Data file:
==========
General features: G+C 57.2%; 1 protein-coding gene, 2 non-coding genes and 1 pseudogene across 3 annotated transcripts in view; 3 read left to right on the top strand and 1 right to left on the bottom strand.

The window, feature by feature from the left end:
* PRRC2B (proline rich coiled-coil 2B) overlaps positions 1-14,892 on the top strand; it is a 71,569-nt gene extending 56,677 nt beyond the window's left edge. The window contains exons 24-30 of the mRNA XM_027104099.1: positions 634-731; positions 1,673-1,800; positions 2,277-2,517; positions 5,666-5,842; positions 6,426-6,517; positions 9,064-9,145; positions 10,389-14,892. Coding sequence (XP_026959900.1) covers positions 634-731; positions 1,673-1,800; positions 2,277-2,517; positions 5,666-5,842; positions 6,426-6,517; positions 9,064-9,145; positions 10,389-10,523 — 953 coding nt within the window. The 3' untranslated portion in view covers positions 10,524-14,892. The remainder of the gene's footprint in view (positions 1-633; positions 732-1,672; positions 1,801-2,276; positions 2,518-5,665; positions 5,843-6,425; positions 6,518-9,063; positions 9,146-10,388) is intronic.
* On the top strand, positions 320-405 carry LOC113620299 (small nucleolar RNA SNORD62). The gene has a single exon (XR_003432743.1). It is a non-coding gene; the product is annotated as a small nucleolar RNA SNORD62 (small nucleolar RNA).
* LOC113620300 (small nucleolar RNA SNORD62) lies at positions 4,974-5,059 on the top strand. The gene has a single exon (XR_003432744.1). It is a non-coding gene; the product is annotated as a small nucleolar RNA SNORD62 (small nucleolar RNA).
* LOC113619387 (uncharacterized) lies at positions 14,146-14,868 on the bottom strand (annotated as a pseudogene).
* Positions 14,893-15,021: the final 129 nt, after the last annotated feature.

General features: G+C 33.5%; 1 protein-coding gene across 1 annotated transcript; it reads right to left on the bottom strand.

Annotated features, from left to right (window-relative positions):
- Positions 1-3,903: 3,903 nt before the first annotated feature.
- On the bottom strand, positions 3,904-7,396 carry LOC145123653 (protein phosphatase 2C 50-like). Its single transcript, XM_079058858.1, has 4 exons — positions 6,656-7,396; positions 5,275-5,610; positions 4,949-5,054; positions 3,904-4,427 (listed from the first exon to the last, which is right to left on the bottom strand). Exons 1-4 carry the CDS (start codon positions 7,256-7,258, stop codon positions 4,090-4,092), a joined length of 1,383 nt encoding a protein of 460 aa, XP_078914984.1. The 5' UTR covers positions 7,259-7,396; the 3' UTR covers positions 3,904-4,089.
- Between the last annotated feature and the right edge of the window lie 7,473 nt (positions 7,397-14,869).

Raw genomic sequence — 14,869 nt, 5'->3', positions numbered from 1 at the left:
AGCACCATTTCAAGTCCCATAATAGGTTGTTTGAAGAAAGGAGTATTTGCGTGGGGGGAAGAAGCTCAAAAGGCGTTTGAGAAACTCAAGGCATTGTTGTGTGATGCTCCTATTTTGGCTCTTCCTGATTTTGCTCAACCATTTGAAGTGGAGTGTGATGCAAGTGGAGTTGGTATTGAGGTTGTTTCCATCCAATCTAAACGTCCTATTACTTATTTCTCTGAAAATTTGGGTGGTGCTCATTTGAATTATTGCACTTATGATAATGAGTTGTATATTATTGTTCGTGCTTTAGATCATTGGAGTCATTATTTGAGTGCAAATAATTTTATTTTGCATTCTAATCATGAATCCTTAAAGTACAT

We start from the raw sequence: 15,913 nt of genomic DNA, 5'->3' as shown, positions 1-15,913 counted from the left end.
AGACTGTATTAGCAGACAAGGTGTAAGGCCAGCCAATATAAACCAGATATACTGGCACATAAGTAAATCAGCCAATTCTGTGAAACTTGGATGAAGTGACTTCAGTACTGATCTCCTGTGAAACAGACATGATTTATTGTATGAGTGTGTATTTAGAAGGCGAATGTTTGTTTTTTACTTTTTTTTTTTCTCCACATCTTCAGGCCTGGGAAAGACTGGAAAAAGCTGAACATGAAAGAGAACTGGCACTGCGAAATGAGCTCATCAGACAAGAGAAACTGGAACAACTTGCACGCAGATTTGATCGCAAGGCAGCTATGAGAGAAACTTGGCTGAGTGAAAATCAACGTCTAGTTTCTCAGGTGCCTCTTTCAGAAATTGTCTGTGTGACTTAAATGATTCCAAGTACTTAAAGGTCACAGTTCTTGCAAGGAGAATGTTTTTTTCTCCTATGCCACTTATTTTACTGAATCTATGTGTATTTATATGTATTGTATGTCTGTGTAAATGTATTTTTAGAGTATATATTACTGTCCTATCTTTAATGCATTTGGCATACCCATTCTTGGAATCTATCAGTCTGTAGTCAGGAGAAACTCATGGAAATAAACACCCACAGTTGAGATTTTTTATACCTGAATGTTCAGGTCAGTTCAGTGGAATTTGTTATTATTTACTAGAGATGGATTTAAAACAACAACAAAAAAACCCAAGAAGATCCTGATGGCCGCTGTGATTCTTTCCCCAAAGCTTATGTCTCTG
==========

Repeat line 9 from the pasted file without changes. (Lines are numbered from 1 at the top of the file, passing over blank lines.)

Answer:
Annotated features, from left to right (window-relative positions):